A novelist, Simenon said, is a man whose mother didn't love him. Judging from these books, memoirists are the opposite sons of fiercely loving and beloved mothers, who stood between them and the world. It's fathers who are the trouble here.
Tim Ecott's was a soldier, the son of middle-class parents who gave him a top-notch education but little else. He was moody, anti-social, relying on prejudices (e.g. about Jews) to release his anger. So far, a standard English emotional cripple. But Stuart Ecott was also more practical trouble to his family hopeless about money. Tim doesn't ask why; he doesn't ask anything much. But it's clear Stuart was a naive fantasist, cut off in lonely independence from the age of four, with never more than a four-year-old's understanding of other people.
It was left to Tim's mother wild Irish Pam to keep the family going. This she did, by running a junk shop in Johannesburg, where the Ecotts emigrated after Stuart left the army. This is the story of their rackety, sometimes illegal life, so poor that they were reduced at one stage to stealing water.
Stealing Water has its moments, whenever Pam and the South African landscape appear. But Tim is too like his father. Instead of real engagement, he gives us sketches of the unsavoury characters who hang around the shop, and tries to do their voices, which is always a mistake. His rare reflections are kinder than Stuart's, but just as naive ("It was a shock to see my aunt with her young boyfriend, sometimes ignoring her responsibilities as a parent"). He dots his text with references to old movies "Grand Hotel (Greta Garbo, Lionel Barrymore, 1932)" in a brave attempt to amuse, which only reminds us of his anxious and obsessive adolescence. And underneath the bravery runs a constant thread of violence, centred on his father. I think Tim was afraid of him. If he'd written about that, it might have made a good book.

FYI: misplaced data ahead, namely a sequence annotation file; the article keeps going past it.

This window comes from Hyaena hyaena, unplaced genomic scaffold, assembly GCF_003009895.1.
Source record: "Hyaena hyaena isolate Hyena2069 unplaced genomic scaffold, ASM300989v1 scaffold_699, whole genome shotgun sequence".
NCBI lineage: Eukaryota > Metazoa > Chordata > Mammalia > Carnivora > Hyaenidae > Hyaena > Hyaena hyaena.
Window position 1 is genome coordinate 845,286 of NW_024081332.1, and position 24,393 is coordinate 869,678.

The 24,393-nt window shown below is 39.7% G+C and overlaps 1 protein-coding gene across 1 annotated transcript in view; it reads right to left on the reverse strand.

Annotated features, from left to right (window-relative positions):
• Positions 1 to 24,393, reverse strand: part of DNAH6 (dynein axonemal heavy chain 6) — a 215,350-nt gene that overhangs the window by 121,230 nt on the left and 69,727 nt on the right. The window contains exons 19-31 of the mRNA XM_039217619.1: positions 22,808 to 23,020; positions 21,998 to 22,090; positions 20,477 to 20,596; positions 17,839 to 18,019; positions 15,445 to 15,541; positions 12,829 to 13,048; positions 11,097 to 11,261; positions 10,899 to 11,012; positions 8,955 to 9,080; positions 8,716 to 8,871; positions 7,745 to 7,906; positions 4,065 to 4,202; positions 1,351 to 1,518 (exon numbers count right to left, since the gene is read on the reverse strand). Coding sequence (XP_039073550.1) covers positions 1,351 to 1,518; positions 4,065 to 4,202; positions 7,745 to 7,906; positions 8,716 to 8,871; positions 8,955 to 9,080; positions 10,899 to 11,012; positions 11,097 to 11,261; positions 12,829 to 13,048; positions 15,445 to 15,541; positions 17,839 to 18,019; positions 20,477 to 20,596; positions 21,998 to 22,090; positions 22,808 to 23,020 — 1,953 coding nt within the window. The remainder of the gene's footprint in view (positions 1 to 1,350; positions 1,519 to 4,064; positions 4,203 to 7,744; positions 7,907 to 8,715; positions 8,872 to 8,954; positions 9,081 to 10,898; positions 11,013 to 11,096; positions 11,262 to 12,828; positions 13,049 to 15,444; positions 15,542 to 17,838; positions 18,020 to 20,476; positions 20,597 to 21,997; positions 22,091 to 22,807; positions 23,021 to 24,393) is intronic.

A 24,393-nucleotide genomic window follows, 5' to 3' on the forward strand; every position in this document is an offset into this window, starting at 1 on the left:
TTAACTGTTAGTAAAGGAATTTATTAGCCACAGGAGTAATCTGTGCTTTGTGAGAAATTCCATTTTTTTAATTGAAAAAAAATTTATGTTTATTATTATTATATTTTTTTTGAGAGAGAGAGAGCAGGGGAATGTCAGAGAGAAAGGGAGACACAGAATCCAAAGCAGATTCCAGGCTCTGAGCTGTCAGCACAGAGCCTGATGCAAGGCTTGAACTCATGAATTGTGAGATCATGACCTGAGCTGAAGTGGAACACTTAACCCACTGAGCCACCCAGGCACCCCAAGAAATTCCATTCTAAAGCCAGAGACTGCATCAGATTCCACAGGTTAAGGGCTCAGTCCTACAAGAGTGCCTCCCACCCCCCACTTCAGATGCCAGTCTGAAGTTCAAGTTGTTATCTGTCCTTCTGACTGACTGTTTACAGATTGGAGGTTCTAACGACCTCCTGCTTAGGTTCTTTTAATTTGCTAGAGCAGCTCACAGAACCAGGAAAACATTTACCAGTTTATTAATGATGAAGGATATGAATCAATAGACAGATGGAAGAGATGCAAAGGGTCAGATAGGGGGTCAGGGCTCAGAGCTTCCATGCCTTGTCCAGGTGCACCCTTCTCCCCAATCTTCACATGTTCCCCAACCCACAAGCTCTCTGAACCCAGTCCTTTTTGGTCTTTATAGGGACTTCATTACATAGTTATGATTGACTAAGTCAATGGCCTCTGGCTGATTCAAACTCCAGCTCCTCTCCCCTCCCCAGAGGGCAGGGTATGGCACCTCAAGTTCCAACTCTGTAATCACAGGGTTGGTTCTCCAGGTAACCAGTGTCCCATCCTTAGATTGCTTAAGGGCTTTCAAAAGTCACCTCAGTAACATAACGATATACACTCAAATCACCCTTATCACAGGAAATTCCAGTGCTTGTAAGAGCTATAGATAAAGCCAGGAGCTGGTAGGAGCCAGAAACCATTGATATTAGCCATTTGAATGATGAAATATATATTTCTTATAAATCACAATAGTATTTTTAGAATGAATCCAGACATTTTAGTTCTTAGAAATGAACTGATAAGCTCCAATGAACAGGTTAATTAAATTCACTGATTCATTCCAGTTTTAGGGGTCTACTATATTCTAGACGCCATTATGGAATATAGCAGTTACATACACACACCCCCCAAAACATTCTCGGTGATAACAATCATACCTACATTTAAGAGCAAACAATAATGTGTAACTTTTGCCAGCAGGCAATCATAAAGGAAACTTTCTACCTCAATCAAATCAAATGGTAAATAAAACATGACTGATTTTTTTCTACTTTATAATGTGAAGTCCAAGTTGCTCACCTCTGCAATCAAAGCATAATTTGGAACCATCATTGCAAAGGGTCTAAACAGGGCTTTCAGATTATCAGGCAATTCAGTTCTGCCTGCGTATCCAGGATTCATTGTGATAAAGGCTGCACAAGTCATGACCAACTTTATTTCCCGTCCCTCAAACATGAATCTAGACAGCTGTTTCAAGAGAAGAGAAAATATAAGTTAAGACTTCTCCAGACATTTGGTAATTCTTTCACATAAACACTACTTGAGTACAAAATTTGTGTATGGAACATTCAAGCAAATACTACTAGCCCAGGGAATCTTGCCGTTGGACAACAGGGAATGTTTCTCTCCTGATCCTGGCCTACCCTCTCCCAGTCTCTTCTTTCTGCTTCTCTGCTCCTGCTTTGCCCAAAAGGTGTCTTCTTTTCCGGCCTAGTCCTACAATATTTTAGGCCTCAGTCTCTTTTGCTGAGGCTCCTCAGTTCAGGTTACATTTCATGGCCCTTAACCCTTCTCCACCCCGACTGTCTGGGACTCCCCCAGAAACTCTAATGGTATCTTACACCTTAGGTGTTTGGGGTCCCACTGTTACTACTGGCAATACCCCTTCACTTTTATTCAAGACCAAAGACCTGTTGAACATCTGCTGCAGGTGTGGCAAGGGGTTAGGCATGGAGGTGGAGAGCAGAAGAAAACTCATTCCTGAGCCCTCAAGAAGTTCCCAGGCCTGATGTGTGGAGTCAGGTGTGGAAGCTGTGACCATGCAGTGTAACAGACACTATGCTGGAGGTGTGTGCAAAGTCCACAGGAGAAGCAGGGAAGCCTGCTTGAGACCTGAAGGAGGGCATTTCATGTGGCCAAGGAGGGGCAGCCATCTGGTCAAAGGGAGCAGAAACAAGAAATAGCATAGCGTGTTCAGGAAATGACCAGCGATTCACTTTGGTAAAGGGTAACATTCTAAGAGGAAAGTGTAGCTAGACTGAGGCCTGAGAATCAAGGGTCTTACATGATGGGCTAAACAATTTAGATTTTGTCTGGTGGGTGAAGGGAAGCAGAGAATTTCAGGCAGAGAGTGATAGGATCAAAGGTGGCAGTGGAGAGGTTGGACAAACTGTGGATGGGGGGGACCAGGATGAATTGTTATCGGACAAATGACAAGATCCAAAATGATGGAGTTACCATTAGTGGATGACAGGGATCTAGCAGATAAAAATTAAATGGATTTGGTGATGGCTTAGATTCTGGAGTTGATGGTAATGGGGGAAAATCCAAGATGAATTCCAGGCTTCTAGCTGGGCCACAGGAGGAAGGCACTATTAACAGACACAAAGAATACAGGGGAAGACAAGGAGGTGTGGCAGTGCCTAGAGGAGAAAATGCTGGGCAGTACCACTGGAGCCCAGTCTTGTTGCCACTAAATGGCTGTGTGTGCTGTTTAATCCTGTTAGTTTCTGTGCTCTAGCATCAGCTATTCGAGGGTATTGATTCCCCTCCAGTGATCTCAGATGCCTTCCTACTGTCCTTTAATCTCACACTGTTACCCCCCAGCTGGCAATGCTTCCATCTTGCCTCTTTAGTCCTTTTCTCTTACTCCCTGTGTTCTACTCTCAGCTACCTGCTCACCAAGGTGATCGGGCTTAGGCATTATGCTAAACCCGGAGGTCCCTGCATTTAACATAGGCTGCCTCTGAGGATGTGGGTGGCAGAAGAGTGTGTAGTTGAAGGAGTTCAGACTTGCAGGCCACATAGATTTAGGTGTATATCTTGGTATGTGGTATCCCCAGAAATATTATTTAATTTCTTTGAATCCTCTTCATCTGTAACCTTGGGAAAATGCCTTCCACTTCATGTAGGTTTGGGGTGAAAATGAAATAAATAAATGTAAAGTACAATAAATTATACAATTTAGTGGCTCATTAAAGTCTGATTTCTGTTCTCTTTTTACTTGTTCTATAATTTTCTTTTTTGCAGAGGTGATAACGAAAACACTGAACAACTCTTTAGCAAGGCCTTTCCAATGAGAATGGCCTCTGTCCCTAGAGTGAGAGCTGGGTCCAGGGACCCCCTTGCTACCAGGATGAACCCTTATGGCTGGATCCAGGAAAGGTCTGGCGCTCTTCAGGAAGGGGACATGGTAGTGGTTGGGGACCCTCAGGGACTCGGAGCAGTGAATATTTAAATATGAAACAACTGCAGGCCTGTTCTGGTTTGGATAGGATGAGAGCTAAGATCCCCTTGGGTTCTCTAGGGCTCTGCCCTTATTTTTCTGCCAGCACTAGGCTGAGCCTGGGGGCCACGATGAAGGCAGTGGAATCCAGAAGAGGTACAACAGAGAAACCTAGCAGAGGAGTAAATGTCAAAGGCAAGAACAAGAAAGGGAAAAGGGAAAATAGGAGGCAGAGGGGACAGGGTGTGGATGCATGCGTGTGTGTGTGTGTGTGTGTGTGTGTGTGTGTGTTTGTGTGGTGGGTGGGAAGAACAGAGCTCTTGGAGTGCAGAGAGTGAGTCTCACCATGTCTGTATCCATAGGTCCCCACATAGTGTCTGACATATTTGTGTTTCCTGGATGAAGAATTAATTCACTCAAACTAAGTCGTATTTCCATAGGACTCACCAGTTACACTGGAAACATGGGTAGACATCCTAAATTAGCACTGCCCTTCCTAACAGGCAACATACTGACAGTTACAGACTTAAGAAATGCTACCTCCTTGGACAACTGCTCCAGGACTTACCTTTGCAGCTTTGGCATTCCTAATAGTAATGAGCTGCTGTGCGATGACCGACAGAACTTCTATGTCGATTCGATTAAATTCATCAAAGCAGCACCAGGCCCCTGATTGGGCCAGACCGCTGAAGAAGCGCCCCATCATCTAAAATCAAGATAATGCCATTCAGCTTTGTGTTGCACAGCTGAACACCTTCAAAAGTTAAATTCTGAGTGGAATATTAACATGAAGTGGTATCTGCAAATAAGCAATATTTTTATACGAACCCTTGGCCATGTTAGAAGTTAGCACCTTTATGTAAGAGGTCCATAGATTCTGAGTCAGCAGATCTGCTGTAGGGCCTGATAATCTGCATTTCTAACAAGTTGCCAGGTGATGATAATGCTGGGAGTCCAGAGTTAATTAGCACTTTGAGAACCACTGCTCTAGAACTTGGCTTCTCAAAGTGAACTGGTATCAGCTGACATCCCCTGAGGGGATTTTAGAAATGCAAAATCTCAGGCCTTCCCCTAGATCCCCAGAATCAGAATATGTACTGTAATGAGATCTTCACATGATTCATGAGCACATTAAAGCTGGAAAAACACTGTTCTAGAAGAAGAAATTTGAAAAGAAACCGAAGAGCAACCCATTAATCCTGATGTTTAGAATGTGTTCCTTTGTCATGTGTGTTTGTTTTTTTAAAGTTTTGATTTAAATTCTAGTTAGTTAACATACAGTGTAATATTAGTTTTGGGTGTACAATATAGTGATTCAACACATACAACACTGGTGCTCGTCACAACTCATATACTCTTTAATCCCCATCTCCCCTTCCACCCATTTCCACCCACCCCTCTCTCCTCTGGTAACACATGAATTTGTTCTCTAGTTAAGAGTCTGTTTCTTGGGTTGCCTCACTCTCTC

There are secrets in Stealing Water, but they have no consequences., by contrast, If You Don't Know Me, by Now is about real secrets, in a real quest for understanding. It's tragic, funny and disturbing. It will challenge you, and may even change you. In other words, it's literature.
Sathnam Sanghera has not just one but three stories to tell, cunningly woven together. The first is his own: the youngest son of poor, illiterate, non-English-speaking Punjabi immigrants, who moves from Wolverhampton Grammar to Cambridge and finally London, where he lives the gilded life of a financial journalist with his own flat, private health insurance, and a string of English girlfriends. This last unleashes the dilemma that gave birth to the book: how to tell his mother. On page 1 he decides to write her a letter; on page 310 he finally delivers it. In between, he makes fun of his indecision, and vividly describes her combination of limitless love and a hair-raisingly limited world view, ruled, by custom and superstition unchanged for hundreds of years, and above all, by the requirement that her children marry not just Sikhs, but Jat Sikhs of a particular height and shade.
He is funny about this too: the absurd failures of his meetings with Sikh girls; and his mother's sorrow over honour killings genuine, but like "that of an American president apologizing for civilian casualties in a necessary war".
In between come other stories. One is the story of the book, its research and writing, which Sanghera uses to reveal his discovery of the last story: that of his parents' marriage, and the secret of his father's and eldest sister's illness. This secret is the tragic heart of the memoir: I won't give it away; and I won't tell you how Sathnam's mother responds when he finally gives her his letter. I hope you find out for yourself.
I can tell you that his reflections on keeping secrets in families are unorthodox:, by keeping his father's illness a secret from her children, he writes, his mother saved him, and saved them. His revelations of Punjabi immigrant life are even more un-PC. Some are shocking the alcohol abuse and domestic violence, the narrowness and superstition, the disabling ignorance of the British world. These make Sanghera despair, and rail against "the multiculturalists out there" who argue that immigrants shouldn't be forced to learn English.
I am one of them, and his account of the results for his parents changed my mind. But he tells us that Indian families cope better with illness like his father's, because they don't medicalise it. And look at him and his brother and sisters, obediently married to Sikhs, not Cambridge graduates like him, but educated and English-speaking. If You Don't Know Me, by Now will make you think, but it won't make you decide. It is, as I say, literature.
Carole Angier's biography 'Primo Levi: the double bond' is published, by Penguin